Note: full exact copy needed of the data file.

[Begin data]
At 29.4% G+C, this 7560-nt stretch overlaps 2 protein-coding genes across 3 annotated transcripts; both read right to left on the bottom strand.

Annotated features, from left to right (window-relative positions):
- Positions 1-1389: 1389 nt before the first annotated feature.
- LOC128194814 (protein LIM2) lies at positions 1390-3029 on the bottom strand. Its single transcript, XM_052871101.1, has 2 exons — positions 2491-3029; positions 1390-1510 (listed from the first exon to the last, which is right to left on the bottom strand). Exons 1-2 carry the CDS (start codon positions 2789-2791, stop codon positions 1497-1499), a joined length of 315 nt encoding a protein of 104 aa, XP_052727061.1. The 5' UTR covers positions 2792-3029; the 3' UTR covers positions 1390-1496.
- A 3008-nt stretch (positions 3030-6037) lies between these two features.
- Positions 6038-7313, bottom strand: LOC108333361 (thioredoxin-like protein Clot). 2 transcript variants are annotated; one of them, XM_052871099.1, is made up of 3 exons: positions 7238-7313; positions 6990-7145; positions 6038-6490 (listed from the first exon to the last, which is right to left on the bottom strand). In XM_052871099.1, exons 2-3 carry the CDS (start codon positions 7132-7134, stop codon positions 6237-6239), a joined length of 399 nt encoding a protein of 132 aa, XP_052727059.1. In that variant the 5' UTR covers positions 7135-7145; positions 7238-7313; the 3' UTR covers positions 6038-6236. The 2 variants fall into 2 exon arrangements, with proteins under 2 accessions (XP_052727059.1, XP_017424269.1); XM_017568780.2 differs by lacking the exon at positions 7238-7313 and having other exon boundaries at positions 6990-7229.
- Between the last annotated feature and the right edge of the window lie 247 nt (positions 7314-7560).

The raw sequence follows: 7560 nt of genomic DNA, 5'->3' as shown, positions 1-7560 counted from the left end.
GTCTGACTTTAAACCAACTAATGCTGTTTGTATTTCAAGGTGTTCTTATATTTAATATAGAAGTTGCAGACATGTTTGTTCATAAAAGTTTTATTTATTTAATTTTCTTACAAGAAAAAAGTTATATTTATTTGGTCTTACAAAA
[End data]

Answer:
At 29.4% G+C, this 7560-nt stretch overlaps 2 protein-coding genes across 3 annotated transcripts; both read right to left on the bottom strand.

Annotated features, from left to right (window-relative positions):
- Positions 1-1389: 1389 nt before the first annotated feature.
- LOC128194814 (protein LIM2) lies at positions 1390-3029 on the bottom strand. Its single transcript, XM_052871101.1, has 2 exons — positions 2491-3029; positions 1390-1510 (listed from the first exon to the last, which is right to left on the bottom strand). Exons 1-2 carry the CDS (start codon positions 2789-2791, stop codon positions 1497-1499), a joined length of 315 nt encoding a protein of 104 aa, XP_052727061.1. The 5' UTR covers positions 2792-3029; the 3' UTR covers positions 1390-1496.
- A 3008-nt stretch (positions 3030-6037) lies between these two features.
- Positions 6038-7313, bottom strand: LOC108333361 (thioredoxin-like protein Clot). 2 transcript variants are annotated; one of them, XM_052871099.1, is made up of 3 exons: positions 7238-7313; positions 6990-7145; positions 6038-6490 (listed from the first exon to the last, which is right to left on the bottom strand). In XM_052871099.1, exons 2-3 carry the CDS (start codon positions 7132-7134, stop codon positions 6237-6239), a joined length of 399 nt encoding a protein of 132 aa, XP_052727059.1. In that variant the 5' UTR covers positions 7135-7145; positions 7238-7313; the 3' UTR covers positions 6038-6236. The 2 variants fall into 2 exon arrangements, with proteins under 2 accessions (XP_052727059.1, XP_017424269.1); XM_017568780.2 differs by lacking the exon at positions 7238-7313 and having other exon boundaries at positions 6990-7229.
- Between the last annotated feature and the right edge of the window lie 247 nt (positions 7314-7560).

The raw sequence follows: 7560 nt of genomic DNA, 5'->3' as shown, positions 1-7560 counted from the left end.
GTCTGACTTTAAACCAACTAATGCTGTTTGTATTTCAAGGTGTTCTTATATTTAATATAGAAGTTGCAGACATGTTTGTTCATAAAAGTTTTATTTATTTAATTTTCTTACAAGAAAAAAGTTATATTTATTTGGTCTTACAAAA